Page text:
Some good news, of sorts, for those people dealing with flooding in the Shuswap.
Despite temperatures in the high-20s in Salmon Arm and area over the weekend, flood levels in the Salmon Valley are not expected to exceed levels reached last Thursday, May 10.
While officials with the Columbia Shuswap Regional District are still encouraging residents to be prepared and vigilant, a surge in the Salmon River predicted by the BC River Forecast Centre may not occur.
Derek Sutherland, the CSRD’s team leader with protective services, explains the centre’s forecast is sometimes not 100 per cent accurate as it is taken from averages of the snow pack across the region.
As of Sunday, the Salmon River was flowing at 58 to 59 cubic meters per second.
The initial forecast for later this week was for a possible flow of 107 cubic meters per second – far exceeding the 77.7 level experienced last Thursday.
After two helicopter flights above the valley, one on Thursday by the CSRD with Sutherland and the regional district’s geotechnical engineer on board, and another on Sunday by the Ministry of Forests, Lands and Natural Resource Operations with the regional district’s hydrologist on board, a different forecast was reached.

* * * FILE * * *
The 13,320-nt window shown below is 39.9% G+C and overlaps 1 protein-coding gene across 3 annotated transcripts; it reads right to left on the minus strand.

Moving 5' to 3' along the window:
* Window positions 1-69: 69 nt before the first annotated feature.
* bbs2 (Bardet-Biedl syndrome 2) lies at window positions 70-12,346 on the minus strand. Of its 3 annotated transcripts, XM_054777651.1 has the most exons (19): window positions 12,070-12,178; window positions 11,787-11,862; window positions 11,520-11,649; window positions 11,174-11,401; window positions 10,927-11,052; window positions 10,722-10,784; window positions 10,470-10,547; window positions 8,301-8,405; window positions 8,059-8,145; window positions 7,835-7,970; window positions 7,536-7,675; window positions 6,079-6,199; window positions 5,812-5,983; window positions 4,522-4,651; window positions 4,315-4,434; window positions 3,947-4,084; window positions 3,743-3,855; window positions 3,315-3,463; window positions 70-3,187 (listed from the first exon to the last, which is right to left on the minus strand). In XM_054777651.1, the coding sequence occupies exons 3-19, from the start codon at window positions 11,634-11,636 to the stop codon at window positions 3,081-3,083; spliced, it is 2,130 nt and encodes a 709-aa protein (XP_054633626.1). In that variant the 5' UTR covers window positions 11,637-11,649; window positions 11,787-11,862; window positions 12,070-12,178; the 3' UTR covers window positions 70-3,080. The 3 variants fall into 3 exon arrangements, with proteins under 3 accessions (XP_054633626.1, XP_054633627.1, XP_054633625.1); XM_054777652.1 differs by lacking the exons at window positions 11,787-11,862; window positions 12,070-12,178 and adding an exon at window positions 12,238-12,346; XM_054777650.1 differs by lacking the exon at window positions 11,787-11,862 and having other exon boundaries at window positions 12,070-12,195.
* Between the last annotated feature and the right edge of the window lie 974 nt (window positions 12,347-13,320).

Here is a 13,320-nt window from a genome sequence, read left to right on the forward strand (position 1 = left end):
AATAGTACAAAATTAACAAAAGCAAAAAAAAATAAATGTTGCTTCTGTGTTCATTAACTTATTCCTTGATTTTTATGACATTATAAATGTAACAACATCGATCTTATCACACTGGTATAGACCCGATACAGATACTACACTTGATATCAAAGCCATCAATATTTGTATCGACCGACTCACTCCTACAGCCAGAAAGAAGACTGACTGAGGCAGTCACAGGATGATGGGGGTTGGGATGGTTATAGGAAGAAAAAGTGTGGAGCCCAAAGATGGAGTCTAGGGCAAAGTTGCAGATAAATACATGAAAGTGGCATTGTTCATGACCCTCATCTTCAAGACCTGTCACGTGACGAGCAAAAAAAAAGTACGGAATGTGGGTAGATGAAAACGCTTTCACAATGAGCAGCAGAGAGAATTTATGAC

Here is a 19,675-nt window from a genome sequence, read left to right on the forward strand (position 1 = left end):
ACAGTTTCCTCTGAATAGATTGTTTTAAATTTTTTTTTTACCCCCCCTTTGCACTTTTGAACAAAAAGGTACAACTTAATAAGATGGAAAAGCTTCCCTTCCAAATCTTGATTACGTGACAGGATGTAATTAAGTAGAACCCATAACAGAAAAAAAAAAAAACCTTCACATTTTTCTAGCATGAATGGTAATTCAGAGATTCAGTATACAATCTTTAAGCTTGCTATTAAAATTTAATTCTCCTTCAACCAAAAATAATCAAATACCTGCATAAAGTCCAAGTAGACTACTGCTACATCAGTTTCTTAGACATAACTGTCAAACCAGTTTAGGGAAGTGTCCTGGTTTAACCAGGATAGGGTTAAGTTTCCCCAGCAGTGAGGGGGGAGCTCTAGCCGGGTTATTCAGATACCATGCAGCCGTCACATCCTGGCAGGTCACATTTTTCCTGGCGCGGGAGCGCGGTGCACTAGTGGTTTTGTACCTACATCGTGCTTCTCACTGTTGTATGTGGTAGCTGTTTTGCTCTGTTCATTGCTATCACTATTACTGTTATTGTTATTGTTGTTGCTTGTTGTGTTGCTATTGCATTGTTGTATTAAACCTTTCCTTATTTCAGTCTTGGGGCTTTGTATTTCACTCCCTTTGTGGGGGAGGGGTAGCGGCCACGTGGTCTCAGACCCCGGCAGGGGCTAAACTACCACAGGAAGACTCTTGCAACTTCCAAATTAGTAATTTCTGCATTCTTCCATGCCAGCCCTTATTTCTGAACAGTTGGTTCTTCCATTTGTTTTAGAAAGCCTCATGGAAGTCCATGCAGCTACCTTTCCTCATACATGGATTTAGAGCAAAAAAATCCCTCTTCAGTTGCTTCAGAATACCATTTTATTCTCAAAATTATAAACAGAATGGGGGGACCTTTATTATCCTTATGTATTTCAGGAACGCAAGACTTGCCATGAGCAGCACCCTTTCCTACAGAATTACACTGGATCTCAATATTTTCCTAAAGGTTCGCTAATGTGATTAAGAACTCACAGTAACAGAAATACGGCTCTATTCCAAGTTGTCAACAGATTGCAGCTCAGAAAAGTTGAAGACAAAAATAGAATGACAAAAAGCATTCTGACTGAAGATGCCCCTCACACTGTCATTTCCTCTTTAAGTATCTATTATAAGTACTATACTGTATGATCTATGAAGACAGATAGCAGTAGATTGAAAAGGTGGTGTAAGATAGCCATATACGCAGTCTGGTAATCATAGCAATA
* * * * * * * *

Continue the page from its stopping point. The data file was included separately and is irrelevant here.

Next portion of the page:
It was on Thursday, Sutherland says, that local officials got the idea that this area’s snowpack might not be large enough to produce the flows estimated by the river centre.
“There really wasn’t a lot of snow up there.”
On Sunday’s flight, after a day of 30-degree temperatures, officials were able to better gauge what might happen with continued warm weather.
The readjusted forecast for the Salmon River is 74 cubic metres per second as the high for this Wednesday, May 16 and Thursday, May 17.
“It’s still getting close to what we were getting at the peak,” Sutherland says. “It’s still something to be concerned about…, but it’s not as devastating a number as 77 or 80.”
A news release from the CSRD Sunday recommends that residents along the Salmon River review their personal emergency plan and be prepared to evacuate on short notice.
Also, “approach water crossings, such as bridges, carefully as the approach may be undermined, keep away from river banks and move animals to higher ground. The Shuswap Emergency Program will continue to monitor river levels and up-to-date information will be made available on the CSRD website. If you require support, including sand and sandbags, contact the Shuswap Emergency Program at 250.832.2424.”